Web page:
Theater for the New City was originally scheduled to present the premiere run of "Skybox" November 8 to December 2 in its Cino Theater. Due to production delays caused by Hurricane Sandy, the show will now open November 15 (one week later) and run through December 2. Critics are invited on or after November 15.
If "Adam's Rib" and "Moneyball" mated and begat a play, it might be "Skybox," a comedy of class warfare and the battle of the sexes that is set in the luxury box of a major league baseball park. The play, written by Walt Stepp and directed by Lissa Moira, is the successor to their collaboration on "Siren's Heart: Norma Jean and Marilyn in Purgatory," a play by Stepp which started at Theater for the New City and is now running Off-Broadway at the Actors Temple Theatre.
In the play, a one-percenter named Richard Gunn, owner of a struggling Major League Baseball team, is caught canoodling with a young woman in the team's skybox by the Channel 8 Skycam. Being wealthy and influential, he's able to contain the news break, but not the accident that the young woman--his smart talking personal assistant, Kelly--has lost her diaphragm case among the cushions of the couch in the skybox. Her search for the item activates the suspicions of Richard's trophy wife, Rachel. The loyal stadium facilities manager stands ready to take the fall for his boss, but Rachel incites a confrontation that could bring down the whole ball club.
The play lashes out wittily at the chutzpah of of the moneyed class. Acerbic observations of two of the stadium staff, an Hispanic man and a Black woman, cast the hypocrisy of the owner into sharp relief as they taunt the old gent for his affair with "Baby Doll." A sex farce could ensue, but doesn't as the wife and mistress ironically bond and turn the tables on the smitten billionaire. Surprisingly, a genuine friendship and affection has developed between Richard and the would-be gold-digger that richly complicates the usual farce equation. When the rich couple are reconciled at the end, the trophy wife assumes a new dignity thanks to the reformed "other woman," who has also opened Richard's eyes a bit to what wealth has done to him; nevertheless he remains unreformed.
Walt Stepp (playwright) is author of "Siren's Heart: Norma Jean and Marilyn in Purgatory" (2011), which began at Theatre for the New City and is currently playing at the Actors Temple Theatre on W. 47th St. It imagines Norma Jean Mortensen in Purgatory as a happier and healthier woman than she was in real life, wondering who was the woman was who played Marilyn Monroe. Stepp is also author of "Why We Shot Jack" (2006), which tells the story of the JFK assassination from the view of congressional conspirators; "View From K-Street Steakhouse" (2007), about the weird psychology of Washington lobbyists; "Mark Twain's Blues: a play with Twainsongs" (2008), which imagines the author communing with Huck and Jim; "Only Love Will Do (2009), a gay/straight romantic comedy; and "Lotte Latina and the Dominos - A Watergate Musical," which conjoins the Fanne Foxe-Wilbur Mills Affair with the Watergate Trials. Stepp was raised on the Navajo Reservation in northern New Mexico and Arizona. He has taught English at Nassau Community College for the last thirty years or so. Beside TNC, his plays have been produced by Altered Stages and Broadway Tomorrow.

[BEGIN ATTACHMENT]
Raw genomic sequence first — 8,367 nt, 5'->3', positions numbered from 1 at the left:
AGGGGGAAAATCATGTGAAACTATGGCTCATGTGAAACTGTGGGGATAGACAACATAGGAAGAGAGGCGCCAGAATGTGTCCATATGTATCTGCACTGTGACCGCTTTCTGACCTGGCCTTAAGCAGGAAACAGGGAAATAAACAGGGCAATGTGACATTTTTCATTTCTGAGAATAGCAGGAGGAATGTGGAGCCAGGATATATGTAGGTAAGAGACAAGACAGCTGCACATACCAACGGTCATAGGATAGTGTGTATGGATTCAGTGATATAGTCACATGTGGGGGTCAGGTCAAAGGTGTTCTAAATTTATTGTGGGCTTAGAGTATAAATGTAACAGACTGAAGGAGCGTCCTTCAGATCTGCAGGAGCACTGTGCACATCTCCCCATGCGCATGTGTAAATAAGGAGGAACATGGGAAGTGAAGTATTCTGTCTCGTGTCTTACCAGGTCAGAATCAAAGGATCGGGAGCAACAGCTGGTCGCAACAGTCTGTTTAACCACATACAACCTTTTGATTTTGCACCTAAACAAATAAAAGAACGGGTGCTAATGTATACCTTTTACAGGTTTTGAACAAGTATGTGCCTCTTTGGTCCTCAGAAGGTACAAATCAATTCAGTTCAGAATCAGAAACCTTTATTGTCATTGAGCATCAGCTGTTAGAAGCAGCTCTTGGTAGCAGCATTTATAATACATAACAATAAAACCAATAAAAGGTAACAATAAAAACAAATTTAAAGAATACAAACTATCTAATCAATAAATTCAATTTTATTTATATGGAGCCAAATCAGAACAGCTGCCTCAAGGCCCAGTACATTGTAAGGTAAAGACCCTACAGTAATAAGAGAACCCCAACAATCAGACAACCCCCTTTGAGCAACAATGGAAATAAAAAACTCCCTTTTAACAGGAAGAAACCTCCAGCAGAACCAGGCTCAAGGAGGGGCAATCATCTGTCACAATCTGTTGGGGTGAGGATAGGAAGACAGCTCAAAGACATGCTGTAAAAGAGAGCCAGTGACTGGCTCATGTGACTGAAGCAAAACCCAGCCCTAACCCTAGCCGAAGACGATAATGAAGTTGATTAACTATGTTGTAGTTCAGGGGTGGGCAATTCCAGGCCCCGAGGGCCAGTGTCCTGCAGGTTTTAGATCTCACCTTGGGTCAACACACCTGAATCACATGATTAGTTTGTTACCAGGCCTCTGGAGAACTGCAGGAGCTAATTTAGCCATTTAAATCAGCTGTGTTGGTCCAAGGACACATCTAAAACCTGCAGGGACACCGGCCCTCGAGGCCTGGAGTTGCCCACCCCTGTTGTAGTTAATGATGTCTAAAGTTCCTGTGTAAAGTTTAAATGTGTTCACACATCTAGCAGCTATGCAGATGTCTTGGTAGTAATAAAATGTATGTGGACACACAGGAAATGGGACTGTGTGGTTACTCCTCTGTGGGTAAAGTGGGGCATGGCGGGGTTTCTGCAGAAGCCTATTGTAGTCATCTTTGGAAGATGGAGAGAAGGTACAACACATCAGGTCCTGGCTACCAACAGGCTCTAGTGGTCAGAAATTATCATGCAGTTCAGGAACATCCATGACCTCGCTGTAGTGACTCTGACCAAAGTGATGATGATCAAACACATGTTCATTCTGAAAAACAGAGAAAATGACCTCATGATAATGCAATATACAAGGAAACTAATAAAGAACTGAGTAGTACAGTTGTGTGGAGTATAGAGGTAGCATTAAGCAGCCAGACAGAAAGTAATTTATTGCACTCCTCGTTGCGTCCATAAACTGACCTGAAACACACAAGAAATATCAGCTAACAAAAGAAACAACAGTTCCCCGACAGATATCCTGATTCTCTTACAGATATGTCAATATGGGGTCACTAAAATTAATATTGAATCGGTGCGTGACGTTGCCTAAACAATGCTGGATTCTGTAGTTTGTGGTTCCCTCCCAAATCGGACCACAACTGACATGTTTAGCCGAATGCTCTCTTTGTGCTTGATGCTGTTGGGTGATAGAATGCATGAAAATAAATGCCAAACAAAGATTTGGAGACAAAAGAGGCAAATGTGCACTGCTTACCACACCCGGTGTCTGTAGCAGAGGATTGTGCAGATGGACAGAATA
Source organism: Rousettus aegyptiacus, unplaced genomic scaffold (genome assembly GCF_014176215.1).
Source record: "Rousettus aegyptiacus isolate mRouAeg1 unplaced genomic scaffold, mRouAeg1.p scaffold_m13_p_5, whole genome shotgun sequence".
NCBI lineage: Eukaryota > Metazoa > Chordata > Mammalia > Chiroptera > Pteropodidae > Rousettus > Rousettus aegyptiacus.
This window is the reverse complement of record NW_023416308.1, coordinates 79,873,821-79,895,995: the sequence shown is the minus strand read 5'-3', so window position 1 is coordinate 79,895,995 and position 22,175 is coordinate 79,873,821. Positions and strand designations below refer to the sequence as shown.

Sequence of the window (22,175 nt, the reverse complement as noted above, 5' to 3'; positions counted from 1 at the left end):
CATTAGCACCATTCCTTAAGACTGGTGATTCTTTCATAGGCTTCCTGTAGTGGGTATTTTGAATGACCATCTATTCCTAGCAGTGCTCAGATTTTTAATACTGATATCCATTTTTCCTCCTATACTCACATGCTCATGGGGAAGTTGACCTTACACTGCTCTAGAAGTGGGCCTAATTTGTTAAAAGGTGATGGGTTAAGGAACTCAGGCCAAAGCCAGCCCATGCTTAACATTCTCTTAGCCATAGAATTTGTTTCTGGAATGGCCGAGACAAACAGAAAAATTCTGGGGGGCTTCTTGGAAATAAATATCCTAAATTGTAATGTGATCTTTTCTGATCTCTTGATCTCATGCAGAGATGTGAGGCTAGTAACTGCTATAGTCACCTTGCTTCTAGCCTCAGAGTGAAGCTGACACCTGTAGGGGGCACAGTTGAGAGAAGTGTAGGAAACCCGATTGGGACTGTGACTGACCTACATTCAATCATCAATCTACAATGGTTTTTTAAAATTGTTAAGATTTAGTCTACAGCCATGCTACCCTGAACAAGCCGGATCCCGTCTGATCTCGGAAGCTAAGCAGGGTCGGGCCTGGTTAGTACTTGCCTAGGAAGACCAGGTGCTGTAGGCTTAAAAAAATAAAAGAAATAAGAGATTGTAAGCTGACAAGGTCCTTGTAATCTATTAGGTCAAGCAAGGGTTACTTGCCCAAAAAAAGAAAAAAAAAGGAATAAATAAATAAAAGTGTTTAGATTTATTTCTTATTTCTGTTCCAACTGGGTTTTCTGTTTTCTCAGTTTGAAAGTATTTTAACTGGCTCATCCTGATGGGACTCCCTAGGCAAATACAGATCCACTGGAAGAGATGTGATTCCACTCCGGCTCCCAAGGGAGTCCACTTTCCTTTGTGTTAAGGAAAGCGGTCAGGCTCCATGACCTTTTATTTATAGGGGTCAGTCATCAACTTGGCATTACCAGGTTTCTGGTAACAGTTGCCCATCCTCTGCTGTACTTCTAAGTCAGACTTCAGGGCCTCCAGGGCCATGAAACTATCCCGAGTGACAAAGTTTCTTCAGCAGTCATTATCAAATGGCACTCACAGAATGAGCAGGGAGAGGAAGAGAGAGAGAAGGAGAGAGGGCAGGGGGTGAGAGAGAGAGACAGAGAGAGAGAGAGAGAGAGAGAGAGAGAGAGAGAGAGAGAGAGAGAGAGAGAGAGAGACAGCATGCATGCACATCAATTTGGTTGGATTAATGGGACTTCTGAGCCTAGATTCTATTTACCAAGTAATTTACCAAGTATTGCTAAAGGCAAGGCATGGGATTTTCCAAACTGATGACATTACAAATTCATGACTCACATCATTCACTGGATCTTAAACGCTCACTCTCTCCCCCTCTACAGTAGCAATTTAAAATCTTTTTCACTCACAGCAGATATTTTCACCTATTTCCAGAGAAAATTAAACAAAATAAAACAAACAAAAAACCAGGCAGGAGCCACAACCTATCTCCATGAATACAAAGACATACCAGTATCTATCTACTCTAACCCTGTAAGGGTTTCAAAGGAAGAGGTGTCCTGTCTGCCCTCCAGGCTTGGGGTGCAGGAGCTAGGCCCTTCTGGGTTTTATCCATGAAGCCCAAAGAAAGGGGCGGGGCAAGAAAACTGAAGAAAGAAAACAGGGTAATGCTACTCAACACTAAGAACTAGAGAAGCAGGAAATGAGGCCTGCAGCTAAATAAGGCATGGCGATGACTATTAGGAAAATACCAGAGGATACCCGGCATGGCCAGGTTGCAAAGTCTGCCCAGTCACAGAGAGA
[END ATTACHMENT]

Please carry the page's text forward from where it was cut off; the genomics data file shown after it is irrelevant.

Lissa Moira (Director and Dramaturg) is a playwright, screenwriter, director, artist and poet. She is two-time Jerome Foundation grantee and OOBR Award-winning actress. She directed and was dramaturg of Walt Stepp's "Siren's Heart, Norma Jean and Marilyn in Purgatory," which enjoyed a seven-week run at TNC in 2011 and is now in its fourth month Off-Broadway at the Actors Temple starring Louisa Bradshaw. Her play, "Time It Is" (1998), made the final ten in the Chesterfield Paramount screenwriting competition (from over 5,000 submissions worldwide). She co-wrote "Dead Canaries" (2002), a feature film with Charles Durning, Dan Lauria, D. Wallace-Stone and Joe Higgins. Her direction of "Cocaine Dreams" at the Kraine in 2002 was described by the NY Post (Chip Deffaa) as "inspired." At TNC, she spearheaded "The Crysalis," a play development project that included over 40 directors, writers and actors. She directed her play, "Before God Was Invented," which received a nomination for a Susan Brownell-Smith Award in 2007, and its musical adptation at TNC in 2010. She has also directed a series of plays she co-wrote with Richard West. These include the long running hits "Sexual Psychobabble" (1994-1996) and "The Best Sex of the XX Century Sale" (1996-1998), both of which ran for 18 months. Their Dada Noir musical comedy, "Who Murdered Love" (TNC, 2008) was also produced by the 2012 Fringe NYC. Moira says, "I would like to thank Crystal Field for her continuing faith in me, both as a writer and director, and for allowing me to have the opportunity both to direct and to present my own new works. Walt Stepp's play, 'Only Love Will Do,' started in The Chrysalis at TNC, and this brought him to TNC. So the theater has been an indispensable launching pad for both of us."